Sunday, June 21, 2015

"The Korea Herald": Georgia trumpets status as the jewel of Caucasus

Amb. Apkhazava (center) with GNTA
staff at Coex  / The Korea Herald

by Joel Lee

21.06.2015. Georgia has described itself as the hidden tourist gem of the Caucasus for many years.

Aided by government-led promotion and online marketing, tourists from around the world are opening their eyes to the country’s treasure trove of attractions.

Situated at the crossroads of Europe and Asia, Georgia has had cultural interactions with neighboring Russia, Azerbaijan, Armenia and Turkey for centuries. As a result, the tourism experience is multifaceted and multilayered, offering a mix of historic sightseeing, religious tours, cultural events, winemaking, spa-bathing and caving.

Georgia has an extremely diverse climate and terrain, from the Black Sea coast to the Caucasus Mountains, and from alpine meadows to semi-deserts, valleys and wetlands. Visitors can go skiing, paragliding, horseback riding, rafting, biking, hiking and ballooning.

The capital, Tbilisi, in eastern Georgia, has a 1,500-year history manifested by medieval fortresses, narrow and winding alleys, timeless religious buildings, balconied wooden houses, saunas and spas.

The Sulfur Baths in Old Tbilisi is a spa facility that uses naturally heated mineral spring water.

“As Koreans love the spas called ‘jjimjilbang’ here, they picked spa-bathing as their most desired activity to do in Georgia on a survey,” Tamar Kazalikashvili, who worked at the Korea Travel Fair 2015 at Coex in Seoul, told The Korea Herald. “Koreans also loved Georgian food and wine for their delicious tastes at low prices.”

Last year, 3,000 Korean tourists visited Georgia, a 22 percent increase from the previous year.

Places most frequented by Korean tourists are Tbilisi; Gori city where Joseph Stalin was born; Kazbegi village on the slopes of Mount Kazbegi; Batumi city on the Black Sea coast; the former capital, Mtskehta, with its many monasteries and churches; and Kakheti province, which is famous for wine.

Kazalikashvili, who has lived in Korea for three years and now studies at Ewha Womans University, said the key cultural similarity between Georgians and Koreans is the “our thing” mentality.

“As Georgia is a small nation of less than 4 million people, and has experienced many wars, our people have a strong pride in our nation, culture and religion,” Kazalikashvili explained.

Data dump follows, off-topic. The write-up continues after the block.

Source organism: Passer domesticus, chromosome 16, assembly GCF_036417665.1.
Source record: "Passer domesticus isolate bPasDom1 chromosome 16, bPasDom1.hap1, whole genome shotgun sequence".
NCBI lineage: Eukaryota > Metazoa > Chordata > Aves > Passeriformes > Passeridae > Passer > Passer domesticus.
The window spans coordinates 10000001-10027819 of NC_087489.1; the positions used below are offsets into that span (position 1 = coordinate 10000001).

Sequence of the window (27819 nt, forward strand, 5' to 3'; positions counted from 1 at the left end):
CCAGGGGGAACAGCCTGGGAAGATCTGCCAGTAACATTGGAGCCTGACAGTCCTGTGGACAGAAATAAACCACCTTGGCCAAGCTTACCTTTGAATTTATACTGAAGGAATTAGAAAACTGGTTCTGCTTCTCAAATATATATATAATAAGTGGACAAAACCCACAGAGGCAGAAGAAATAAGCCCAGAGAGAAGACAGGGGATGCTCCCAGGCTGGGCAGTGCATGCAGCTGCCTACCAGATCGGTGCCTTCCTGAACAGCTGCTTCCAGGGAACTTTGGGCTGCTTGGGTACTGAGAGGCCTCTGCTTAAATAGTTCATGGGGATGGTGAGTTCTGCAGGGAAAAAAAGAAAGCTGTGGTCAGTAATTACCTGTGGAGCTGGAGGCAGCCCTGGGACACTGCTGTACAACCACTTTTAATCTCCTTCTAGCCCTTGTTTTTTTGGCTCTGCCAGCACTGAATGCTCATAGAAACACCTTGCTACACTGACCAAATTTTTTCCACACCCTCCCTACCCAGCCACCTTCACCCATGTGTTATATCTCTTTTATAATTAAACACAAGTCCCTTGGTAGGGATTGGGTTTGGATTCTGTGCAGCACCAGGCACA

“Georgians are protective of their community, like Koreans, but we believe that ‘guests are a gift from God,’ and treat visitors very hospitably.”

Georgians have strong religions, and churches, mosques, synagogues, chapels and memorials exist side by side in many cities.

The Uplistsikhe cave town, which dates back to the early Iron Age, is located on a rocky escarpment near the Mtkvari River south of the Greater Caucasus Mountains. It has been called the “fortress of the lord” for its pagan and Christian mountaintop architecture.

Batumi, the “Pearl of the Black Sea,” is a popular resort destination for international tourists. It has a beachside boulevard lined with palm trees, cafes, hotels and casinos, and features world-class cultural events all year round.

National parks and protected areas cover more than 7 percent of Georgia’s territory, and 75 percent of the protected areas are forests. Many walking trails, where one can encounter a variety of fauna and flora and wildlife, have survived for centuries.

Georgia has the longest unbroken winemaking tradition in the world stretching back 8,000 years. Earthenware vessels called the “qvevri” are buried in the ground, sealed and left for months to let the grapes ferment.

The warm climate and moist air from the Black Sea provide ideal conditions for wine production, leading to more than 500 indigenous grape varieties. The Rkatsiteli white wine has a fresh and sweet taste, while the Saperavi red wine has a nutty and plummy taste.

Lufthansa, Turkish Airlines and Qatar Airways offer flights between Georgia and Korea.

    Georgian Wine Catalogue      
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